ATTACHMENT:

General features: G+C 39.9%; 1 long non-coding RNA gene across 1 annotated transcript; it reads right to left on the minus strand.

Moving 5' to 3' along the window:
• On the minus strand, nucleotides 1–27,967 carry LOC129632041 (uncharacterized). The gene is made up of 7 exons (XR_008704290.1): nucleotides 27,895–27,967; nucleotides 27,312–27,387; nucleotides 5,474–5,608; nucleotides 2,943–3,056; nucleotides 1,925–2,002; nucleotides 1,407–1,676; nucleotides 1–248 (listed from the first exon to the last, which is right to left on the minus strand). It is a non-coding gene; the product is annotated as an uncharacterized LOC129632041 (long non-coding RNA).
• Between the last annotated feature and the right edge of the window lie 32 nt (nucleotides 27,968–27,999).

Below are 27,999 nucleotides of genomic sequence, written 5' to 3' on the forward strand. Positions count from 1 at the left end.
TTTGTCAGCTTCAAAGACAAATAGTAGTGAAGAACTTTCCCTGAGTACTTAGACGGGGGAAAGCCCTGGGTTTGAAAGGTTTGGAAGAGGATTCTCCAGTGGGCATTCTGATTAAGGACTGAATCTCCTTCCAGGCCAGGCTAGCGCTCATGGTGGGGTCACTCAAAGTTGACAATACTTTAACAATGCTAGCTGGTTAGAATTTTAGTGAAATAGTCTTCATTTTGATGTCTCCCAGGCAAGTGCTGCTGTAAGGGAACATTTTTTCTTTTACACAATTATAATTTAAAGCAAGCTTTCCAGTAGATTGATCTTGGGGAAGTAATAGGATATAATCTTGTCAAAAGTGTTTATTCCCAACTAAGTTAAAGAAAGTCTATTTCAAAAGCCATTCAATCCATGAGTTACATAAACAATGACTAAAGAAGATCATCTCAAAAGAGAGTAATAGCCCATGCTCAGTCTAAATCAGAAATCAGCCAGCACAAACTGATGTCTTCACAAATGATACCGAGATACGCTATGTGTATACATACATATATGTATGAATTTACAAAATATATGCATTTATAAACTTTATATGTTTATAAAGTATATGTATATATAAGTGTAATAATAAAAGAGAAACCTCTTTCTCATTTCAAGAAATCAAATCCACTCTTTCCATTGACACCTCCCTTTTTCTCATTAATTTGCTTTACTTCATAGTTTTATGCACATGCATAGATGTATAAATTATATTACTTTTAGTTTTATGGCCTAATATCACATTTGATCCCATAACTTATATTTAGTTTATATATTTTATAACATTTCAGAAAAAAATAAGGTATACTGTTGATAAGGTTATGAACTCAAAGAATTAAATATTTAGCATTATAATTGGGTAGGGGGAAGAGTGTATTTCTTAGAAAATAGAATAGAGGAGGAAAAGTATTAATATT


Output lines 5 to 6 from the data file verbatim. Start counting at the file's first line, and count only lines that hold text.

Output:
Below are 27,999 nucleotides of genomic sequence, written 5' to 3' on the forward strand. Positions count from 1 at the left end.
TTTGTCAGCTTCAAAGACAAATAGTAGTGAAGAACTTTCCCTGAGTACTTAGACGGGGGAAAGCCCTGGGTTTGAAAGGTTTGGAAGAGGATTCTCCAGTGGGCATTCTGATTAAGGACTGAATCTCCTTCCAGGCCAGGCTAGCGCTCATGGTGGGGTCACTCAAAGTTGACAATACTTTAACAATGCTAGCTGGTTAGAATTTTAGTGAAATAGTCTTCATTTTGATGTCTCCCAGGCAAGTGCTGCTGTAAGGGAACATTTTTTCTTTTACACAATTATAATTTAAAGCAAGCTTTCCAGTAGATTGATCTTGGGGAAGTAATAGGATATAATCTTGTCAAAAGTGTTTATTCCCAACTAAGTTAAAGAAAGTCTATTTCAAAAGCCATTCAATCCATGAGTTACATAAACAATGACTAAAGAAGATCATCTCAAAAGAGAGTAATAGCCCATGCTCAGTCTAAATCAGAAATCAGCCAGCACAAACTGATGTCTTCACAAATGATACCGAGATACGCTATGTGTATACATACATATATGTATGAATTTACAAAATATATGCATTTATAAACTTTATATGTTTATAAAGTATATGTATATATAAGTGTAATAATAAAAGAGAAACCTCTTTCTCATTTCAAGAAATCAAATCCACTCTTTCCATTGACACCTCCCTTTTTCTCATTAATTTGCTTTACTTCATAGTTTTATGCACATGCATAGATGTATAAATTATATTACTTTTAGTTTTATGGCCTAATATCACATTTGATCCCATAACTTATATTTAGTTTATATATTTTATAACATTTCAGAAAAAAATAAGGTATACTGTTGATAAGGTTATGAACTCAAAGAATTAAATATTTAGCATTATAATTGGGTAGGGGGAAGAGTGTATTTCTTAGAAAATAGAATAGAGGAGGAAAAGTATTAATATT